Because in reality, I sort of think both Boehner and McConnell would like to make at least a few deals work with Obama. They're politicians whose rhetoric, while still stupid, does not flirt with the extremism demonstrated by a number of others that have to court the Tea Party in order to maintain their office. These are men who can afford to compromise at least to a limited degree without having to worry if they'll have jobs next year. We hear stories about Boehner arguing behind closed doors against the crazier elements of his camp, which I believe, because I do think he wants a positive brand on the Republicans, while the Tea Party Crazy just wants extremist purity. I'm not saying I agree with them on everything, or even most things, but just feel that if not for the current political environment they'd be more open to working with Democrats.

That political climate, though, is being generated by the Republican Media, which has very different objectives from the Republican Party. Members of the party, primarily, want to be reelected as well as increase their elected numbers, including the taking of the presidency. The Republican Media, on the other hand, could care less about whether or not they get officials elected. Sure, it's nice, and they'll always be able to count on a Republican presence in office, but the current times presents a prime media opportunity for Republican celebrities. They get to feed off of fear and paranoia, increase their revenues, and maybe a few Republicans get along the way. That third point, though, is actually inconsequential.

The Republican Media, after all, wants profits more than elections. It's why they're represented by fear mongering and paranoia at all levels of its media, from its online presence, twitter, blogs and websites, to its personal mouthpiece in Fox News. What would life be like for a Republican media member who didn't use hyperbole and fear inducing rhetoric to generate numbers for themselves? Why, look no further than Tucker Carlson. Salon has a great piece on his downward momentum, falling from an at least somewhat thoughtful writer, to an arguing loudmouth on Crossfire, to an online media leader for Republicans. It's that last part that's interesting, though. The Daily Caller, according to Salon, at least initially attempted fair coverage of its topics. His traffic was dismal, so his response? Do just like everyone else was doing and spread fear, paranoia and tell Republican footsoldiers how scary the world was. As Salon points out, any attempts at integrity was abandoned for numbers by, essentially, lying.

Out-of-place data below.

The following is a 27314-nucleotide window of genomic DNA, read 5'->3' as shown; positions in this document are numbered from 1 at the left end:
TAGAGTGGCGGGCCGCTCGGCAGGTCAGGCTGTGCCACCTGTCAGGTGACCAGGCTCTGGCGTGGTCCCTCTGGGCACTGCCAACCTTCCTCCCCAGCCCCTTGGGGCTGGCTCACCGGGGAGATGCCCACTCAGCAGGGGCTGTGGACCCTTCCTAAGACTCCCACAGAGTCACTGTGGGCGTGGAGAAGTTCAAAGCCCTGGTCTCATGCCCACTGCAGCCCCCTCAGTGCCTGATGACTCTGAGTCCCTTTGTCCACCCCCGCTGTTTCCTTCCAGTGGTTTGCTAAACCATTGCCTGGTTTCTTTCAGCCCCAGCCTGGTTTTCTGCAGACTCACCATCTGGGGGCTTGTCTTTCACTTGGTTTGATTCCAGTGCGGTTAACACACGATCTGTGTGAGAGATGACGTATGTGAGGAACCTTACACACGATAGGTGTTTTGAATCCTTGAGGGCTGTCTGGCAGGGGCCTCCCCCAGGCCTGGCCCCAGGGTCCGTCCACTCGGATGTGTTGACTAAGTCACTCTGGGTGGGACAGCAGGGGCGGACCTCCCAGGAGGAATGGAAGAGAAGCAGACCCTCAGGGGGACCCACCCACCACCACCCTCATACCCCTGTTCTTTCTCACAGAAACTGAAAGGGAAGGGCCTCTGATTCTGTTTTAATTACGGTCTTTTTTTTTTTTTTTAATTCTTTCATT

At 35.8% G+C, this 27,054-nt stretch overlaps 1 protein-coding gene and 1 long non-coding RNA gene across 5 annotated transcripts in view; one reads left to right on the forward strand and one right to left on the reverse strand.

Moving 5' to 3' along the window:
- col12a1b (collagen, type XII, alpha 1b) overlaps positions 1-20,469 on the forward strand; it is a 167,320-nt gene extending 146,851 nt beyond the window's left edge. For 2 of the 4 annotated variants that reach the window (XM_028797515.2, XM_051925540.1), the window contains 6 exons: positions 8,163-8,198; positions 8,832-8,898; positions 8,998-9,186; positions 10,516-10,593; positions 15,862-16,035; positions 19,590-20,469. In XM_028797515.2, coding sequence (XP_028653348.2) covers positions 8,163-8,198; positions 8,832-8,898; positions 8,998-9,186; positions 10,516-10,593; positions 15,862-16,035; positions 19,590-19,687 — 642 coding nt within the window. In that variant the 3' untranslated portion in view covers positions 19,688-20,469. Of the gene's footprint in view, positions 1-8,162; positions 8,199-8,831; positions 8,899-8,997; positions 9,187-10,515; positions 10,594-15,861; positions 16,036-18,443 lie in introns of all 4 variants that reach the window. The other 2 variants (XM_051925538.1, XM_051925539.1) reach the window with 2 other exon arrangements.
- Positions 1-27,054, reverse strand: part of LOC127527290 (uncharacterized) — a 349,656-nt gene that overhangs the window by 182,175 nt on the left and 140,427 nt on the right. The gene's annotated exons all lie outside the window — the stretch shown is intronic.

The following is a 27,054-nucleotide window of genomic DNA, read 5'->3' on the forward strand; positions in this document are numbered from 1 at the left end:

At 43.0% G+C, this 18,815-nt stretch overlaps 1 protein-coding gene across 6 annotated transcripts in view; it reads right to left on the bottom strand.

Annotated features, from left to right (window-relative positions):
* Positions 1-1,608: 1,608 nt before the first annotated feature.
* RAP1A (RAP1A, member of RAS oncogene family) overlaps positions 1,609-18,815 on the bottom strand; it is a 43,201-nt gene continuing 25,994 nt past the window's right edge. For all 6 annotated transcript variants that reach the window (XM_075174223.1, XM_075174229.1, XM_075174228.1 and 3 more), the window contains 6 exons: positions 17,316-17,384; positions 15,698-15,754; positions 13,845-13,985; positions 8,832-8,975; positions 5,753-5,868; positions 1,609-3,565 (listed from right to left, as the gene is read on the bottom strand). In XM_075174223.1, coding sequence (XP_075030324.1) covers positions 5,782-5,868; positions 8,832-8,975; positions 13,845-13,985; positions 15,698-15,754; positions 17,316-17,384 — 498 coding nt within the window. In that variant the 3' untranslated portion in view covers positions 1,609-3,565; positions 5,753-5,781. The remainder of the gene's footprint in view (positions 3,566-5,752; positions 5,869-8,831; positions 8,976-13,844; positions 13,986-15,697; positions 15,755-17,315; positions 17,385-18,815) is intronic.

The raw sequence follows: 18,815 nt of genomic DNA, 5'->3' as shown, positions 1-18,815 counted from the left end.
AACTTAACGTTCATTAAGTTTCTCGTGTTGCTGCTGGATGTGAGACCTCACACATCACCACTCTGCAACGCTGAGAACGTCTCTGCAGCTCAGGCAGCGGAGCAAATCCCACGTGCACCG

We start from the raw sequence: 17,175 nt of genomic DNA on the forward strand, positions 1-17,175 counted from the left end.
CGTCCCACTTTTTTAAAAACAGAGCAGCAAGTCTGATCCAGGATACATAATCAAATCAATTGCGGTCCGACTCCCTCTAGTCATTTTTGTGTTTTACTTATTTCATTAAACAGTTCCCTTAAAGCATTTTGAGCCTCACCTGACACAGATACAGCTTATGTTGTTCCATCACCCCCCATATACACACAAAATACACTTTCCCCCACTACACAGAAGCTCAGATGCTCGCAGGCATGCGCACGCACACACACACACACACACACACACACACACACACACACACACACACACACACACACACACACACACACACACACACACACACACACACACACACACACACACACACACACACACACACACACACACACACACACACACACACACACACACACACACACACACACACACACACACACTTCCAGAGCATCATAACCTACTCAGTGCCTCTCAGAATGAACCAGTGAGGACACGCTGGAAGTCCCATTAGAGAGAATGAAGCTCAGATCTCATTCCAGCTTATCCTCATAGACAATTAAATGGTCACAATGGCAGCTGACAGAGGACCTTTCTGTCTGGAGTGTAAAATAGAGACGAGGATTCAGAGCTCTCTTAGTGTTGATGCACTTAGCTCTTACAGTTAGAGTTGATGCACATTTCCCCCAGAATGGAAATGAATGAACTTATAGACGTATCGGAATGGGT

Let's not act as if this is something new. Fox News does it. Michelle Malkin does it. Hannity does it. And Bill O'Reilly is famous for screaming down anyone he disagrees with, or misrepresenting their position. And what's the end game for these media members? It's not more Republicans in office. In fact, too many would probably be bad for the Republican media. It would send a signal that the world is actually conservative enough that people don't have to be so afraid, and fear is the primary means by which they generate traffic. I'm convinced that, if they did control Congress, the Republica media would immediately begin spinning even scarier stories of how terrorists, Iran, Russia, China and Korea were all gunning for the U.S. The more frightened the population, the more views on Republican websites and views on Republican television.

That's not the situation at the moment, though. At the moment, there's plenty for conservatives to be fearful of, from a Kenyan immigrant in the White House, to the plot to bring a hundred million Muslims into America. Because there's so much to fear, it means that the U.S. has to constantly be on guard, and the Democrats are too weak to defend it. In turn this means more Republicans need to be in office, and not just any Republican, but pure Republicans willing to stand up for whatever it is conservatives believe America truly is.

That's all well and good, and maybe even worth a laugh when you consider it's tearing the Republican Party apart. Electable members of the Republican party are being tossed aside for its 'purest' and actually, craziest elements, leading to defeats such as what we saw with Allen West, Todd Akin and almost Michelle Bachmann.

However, as we witness the atrophying of the Republican party, the immediate, negative consequence is that we have to wait as the logjam in Congress continues to pile up. The Republican Party is getting what its media wants, purity members that won't compromise with weak Democrats, and in turn leading to a Congress that can accomplish nothing. The root of that inability to get anything done is fear, illogical, unconfrontable fear generated in the minds of people who seek Republican media in order to confirm what a terrible world we live in, and who seek defenders that won't compromise. An inability to compromise, to assess a situation and change course, isn't fear, however. It's intelligence. It's the knowledge that situations change. Compromise is not always a bad thing, especially when it generates a positive way forward. We've criticized Democrats of doing that too much, and I agree, but it's a consequence of wanting to do something at the very least. As it stands, Republicans want to do nothing, which is a symbol among them of their strength. Unfortunately, it leads to the withering of the Republican in the meantime, even as their numbers dwindle.